Oscar Lavitt ’23
First and foremost, the title; no, I never have built my own PC. Am I qualified to tell you how to? Probably not, but the multitude of YouTube videos I have watched on the subject probably qualifies me to at least talk about them.
In any case, a PC (personal computer) is a great device to have. From video editing to gaming, a PC can have many applications. Of course, if you are in the market for a PC, you must be aware of a few things.
Firstl, PCs are expensive, really expensive. If you are in the market for a good gaming rig, be prepared to drop at least a thousand dollars to get your money’s worth on the games you may have bought. Add on peripherals such as a good monitor, a headset, a gaming mouse and a keyboard, and this purchase can easily exceed 2000 CAD.
On top of this cost, if you purchased a prebuilt PC, oftentimes the companies that sell them will cheap out on some of the parts to save money. Companies exist solely to make money, so it is of little consequence to them if the included power supply is terribly inefficient. Of course, there are exceptions. Prebuilt computers are often filled with bloat-ware (the term used for random programs that consume large amounts of storage and potentially expose data).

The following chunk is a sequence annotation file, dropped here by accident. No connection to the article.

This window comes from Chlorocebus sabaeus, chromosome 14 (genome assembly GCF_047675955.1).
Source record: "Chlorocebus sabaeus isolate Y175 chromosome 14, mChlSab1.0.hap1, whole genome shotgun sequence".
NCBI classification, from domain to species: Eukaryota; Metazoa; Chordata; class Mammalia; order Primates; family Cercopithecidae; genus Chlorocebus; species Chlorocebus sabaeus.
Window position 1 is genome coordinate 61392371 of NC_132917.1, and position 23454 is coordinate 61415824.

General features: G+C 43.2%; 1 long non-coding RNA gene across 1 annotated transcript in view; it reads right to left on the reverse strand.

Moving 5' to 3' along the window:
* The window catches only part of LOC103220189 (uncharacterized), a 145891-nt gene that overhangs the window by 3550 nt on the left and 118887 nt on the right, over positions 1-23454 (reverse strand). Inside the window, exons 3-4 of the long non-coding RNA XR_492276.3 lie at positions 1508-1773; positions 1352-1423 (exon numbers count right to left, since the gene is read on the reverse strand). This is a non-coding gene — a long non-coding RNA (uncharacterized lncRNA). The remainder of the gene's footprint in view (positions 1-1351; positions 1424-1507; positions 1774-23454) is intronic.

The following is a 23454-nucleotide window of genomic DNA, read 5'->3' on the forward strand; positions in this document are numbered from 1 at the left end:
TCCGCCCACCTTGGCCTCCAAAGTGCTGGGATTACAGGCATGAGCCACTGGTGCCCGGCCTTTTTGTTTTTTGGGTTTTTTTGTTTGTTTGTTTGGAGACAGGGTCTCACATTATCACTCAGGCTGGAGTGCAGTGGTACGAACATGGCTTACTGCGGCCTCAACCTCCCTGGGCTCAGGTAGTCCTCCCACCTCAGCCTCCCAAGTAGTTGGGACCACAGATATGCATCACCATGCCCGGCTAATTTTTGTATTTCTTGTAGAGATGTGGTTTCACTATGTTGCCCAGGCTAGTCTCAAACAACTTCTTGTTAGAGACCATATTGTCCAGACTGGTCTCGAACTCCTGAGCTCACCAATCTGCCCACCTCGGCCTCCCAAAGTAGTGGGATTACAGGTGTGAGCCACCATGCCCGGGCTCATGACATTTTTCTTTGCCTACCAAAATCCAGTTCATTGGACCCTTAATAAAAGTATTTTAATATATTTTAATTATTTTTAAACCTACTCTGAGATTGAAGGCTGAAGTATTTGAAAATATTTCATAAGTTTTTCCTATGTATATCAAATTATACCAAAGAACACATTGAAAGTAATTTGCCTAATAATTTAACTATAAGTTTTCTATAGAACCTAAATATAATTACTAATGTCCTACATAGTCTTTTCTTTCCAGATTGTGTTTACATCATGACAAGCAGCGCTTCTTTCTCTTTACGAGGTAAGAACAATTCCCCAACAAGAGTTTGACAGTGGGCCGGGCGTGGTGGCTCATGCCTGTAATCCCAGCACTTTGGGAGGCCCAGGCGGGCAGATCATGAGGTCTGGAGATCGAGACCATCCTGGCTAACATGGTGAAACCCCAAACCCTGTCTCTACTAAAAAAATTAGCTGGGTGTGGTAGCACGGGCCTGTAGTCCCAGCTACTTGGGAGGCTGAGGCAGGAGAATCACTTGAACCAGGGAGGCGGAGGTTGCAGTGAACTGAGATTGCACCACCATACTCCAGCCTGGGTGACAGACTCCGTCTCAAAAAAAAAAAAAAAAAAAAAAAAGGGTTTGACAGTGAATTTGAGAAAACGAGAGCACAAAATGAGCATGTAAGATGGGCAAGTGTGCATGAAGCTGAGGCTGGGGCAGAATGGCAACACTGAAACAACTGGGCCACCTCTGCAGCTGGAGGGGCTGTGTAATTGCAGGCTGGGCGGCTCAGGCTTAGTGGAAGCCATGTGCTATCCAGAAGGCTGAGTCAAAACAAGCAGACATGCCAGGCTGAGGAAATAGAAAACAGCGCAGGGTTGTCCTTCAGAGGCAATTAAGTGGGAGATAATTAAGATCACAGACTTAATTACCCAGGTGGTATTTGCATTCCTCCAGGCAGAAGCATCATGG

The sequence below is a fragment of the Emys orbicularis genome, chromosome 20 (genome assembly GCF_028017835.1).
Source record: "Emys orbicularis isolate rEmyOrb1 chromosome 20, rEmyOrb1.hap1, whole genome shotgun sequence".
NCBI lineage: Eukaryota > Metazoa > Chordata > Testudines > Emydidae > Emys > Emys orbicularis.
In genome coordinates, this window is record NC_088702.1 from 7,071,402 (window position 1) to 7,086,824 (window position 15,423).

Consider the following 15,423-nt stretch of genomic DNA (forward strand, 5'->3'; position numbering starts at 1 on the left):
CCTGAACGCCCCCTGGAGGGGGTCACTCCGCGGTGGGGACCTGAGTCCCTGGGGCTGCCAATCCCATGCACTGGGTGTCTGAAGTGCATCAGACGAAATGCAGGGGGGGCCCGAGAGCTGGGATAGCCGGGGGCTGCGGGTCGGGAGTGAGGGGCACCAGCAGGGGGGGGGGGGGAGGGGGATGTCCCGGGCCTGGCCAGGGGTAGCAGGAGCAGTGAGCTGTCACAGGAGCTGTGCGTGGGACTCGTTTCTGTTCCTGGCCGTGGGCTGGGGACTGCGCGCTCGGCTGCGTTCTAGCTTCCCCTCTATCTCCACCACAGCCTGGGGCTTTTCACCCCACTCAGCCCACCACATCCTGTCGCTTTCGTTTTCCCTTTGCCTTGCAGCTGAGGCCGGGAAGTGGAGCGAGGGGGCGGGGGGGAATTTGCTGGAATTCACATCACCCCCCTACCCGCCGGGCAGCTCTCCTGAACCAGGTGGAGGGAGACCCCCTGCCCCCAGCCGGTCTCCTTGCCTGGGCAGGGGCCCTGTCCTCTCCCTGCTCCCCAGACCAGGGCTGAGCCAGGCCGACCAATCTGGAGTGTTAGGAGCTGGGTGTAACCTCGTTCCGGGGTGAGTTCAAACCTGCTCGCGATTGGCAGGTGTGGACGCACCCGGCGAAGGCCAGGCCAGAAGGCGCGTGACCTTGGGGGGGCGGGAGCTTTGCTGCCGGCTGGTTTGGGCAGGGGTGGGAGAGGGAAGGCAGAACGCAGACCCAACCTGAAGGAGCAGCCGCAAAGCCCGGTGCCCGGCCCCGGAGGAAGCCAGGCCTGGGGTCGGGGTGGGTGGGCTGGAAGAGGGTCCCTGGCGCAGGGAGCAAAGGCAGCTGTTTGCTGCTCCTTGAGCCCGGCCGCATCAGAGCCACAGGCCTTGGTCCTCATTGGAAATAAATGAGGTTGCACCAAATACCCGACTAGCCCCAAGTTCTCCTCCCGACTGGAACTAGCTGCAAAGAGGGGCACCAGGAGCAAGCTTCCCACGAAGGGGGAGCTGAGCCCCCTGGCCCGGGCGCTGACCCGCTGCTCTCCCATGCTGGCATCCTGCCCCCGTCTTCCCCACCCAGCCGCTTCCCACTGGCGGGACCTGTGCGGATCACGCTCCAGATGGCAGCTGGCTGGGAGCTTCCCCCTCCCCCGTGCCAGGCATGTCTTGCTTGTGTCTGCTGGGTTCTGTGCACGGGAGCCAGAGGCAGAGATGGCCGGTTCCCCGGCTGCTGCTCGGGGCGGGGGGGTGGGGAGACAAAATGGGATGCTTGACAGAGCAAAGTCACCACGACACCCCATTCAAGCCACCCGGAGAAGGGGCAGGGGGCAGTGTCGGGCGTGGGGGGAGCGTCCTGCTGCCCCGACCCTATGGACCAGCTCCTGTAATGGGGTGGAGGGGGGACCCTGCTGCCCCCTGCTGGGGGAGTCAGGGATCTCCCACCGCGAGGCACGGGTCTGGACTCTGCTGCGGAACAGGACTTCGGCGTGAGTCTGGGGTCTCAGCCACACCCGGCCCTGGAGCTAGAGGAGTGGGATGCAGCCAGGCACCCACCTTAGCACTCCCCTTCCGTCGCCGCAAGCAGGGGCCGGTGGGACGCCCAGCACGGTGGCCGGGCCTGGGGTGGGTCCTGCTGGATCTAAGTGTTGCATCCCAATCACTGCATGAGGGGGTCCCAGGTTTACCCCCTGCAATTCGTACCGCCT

Some companies will make wonderful prebuilt rigs, but these are few and far between. Prebuilt computers may have hardware that is years old or not as well made. The final nail in the coffin is the fact that much of the time, a prebuilt computer is more expensive than one you could build yourself.
There is an alternative to solve the slew of problems that can come with a prebuilt computer, and this comes in the form of building one yourself. “Building” a PC may sound intimidating, but nowadays, it is considered by many to be simple as assembling Lego bricks. All one must do is purchase parts, and then assemble them. This opens a whole new world of options to customize your gaming rig, as well as making it easier to upgrade.
A computer that you build yourself is the best way to ensure you have what you want. You can choose from a wide range of parts and price ranges. For example, you can choose your CPU (essentially the main “brain” of the PC) and your GPU (a bit like the CPU but more graphics oriented), finding the best prices and parts for your personal rig.
Lastly, you can customize how it looks. You don’t have to settle for the designs sold at Best Buy, as there are a multitude of different case types, RGB options (the type of lighting found in PCs), and many other factors that can make your PC look the way you want it to look.
If you are committed to getting a PC, building one yourself is definitely a good option. It teaches you about the computer itself, while also opening a near-infinite number of possibilities going towards customization and upgrading. I have one word of advice to those who want to a good PC, however: build one instead of writing about one.
Photo Credit: Rolling Stone/Joshua Kanter